Taxation was crucial to the community’s existence and is massively legislated in the pinkasim. Much of this fiscal revenue was disbursed to the state to cover the Jews’ tax bill, though additional funds were used for payments to local officials and noblemen as sweeteners or bribes. In addition, most communities administered a complex welfare system of help for the destitute and homeless that was also funded by communal taxation and was therefore also discussed in the pinkasim. As noted above, this kind of communal organization was a specific Jewish variant on a Europe-wide system of governance, giving these records significance well beyond the local.

Another series of regulations to be found in the pinkasim deals with the management of the communities’ religious institutions including the rabbi, local synagogues and prayer-houses, educational institutions such as yeshivot (academies), the cemetery, and ritual baths. The Jewish community council was essentially a lay body with the responsibility of appointing and working with the rabbi. Since the council paid the rabbi’s salary while he held the role as spiritual leader and chief judge for the community, tension and conflict inevitably arose. These tensions and the attempts to resolve them are well reflected in the regulations.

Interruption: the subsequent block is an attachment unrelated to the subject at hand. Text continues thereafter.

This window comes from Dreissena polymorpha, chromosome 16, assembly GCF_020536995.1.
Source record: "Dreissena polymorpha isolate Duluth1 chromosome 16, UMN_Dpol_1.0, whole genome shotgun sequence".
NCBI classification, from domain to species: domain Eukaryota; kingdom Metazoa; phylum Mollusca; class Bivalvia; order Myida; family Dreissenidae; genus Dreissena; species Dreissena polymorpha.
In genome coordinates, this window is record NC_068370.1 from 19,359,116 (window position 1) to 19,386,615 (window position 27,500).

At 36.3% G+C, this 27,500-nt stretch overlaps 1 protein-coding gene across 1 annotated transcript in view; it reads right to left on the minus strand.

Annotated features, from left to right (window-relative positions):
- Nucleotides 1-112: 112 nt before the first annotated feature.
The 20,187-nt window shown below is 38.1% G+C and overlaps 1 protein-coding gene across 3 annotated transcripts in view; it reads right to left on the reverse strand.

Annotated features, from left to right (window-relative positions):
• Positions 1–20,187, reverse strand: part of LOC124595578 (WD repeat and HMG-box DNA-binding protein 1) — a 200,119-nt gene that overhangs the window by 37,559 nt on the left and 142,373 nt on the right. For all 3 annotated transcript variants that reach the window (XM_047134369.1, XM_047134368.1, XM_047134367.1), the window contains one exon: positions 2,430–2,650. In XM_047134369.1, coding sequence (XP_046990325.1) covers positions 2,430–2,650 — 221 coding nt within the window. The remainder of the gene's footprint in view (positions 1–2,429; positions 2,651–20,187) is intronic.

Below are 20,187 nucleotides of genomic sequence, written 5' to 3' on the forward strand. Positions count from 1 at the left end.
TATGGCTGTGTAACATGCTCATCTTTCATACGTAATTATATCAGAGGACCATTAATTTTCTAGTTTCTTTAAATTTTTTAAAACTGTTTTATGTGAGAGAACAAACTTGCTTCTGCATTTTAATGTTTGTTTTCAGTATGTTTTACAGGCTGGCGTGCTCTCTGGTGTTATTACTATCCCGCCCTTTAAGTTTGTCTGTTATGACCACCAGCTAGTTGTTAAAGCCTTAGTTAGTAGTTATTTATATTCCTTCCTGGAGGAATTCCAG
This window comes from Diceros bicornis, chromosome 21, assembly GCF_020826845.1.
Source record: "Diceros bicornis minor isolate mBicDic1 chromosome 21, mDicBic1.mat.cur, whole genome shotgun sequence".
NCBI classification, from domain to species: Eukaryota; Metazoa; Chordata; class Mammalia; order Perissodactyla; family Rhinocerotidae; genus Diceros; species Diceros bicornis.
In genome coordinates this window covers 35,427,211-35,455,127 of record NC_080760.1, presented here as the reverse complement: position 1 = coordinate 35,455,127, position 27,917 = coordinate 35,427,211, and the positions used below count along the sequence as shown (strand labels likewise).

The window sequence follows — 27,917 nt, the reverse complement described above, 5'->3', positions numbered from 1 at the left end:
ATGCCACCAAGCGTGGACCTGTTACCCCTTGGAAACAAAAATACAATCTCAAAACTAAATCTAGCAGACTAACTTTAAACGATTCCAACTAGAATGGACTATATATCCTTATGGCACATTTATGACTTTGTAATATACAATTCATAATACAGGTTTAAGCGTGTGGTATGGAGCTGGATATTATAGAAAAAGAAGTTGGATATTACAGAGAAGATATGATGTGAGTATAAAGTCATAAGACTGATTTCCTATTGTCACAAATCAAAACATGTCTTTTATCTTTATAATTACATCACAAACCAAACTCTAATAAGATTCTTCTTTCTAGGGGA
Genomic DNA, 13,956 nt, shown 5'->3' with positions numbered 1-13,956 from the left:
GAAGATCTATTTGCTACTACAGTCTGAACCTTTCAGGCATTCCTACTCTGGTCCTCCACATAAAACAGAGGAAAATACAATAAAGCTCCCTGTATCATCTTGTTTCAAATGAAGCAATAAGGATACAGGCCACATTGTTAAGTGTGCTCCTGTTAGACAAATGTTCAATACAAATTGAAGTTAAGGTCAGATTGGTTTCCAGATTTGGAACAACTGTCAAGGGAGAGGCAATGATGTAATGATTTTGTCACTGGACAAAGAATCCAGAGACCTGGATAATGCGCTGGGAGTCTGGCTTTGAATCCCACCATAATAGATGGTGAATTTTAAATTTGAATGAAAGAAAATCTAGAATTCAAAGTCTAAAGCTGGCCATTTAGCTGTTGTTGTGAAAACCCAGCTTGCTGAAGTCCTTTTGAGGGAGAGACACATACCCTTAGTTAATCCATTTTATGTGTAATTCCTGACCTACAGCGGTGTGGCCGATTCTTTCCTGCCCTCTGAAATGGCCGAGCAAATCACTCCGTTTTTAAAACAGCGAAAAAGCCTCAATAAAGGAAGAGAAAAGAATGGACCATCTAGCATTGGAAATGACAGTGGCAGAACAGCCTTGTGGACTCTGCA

The regulations dealing with Jewish religious life in all its aspects, such as study, prayer, and ritual practice, are also numerous, giving a picture of its multi-faceted complexity.​ The pinkasim, therefore, shed new light on the history of religious practice in early modern Europe.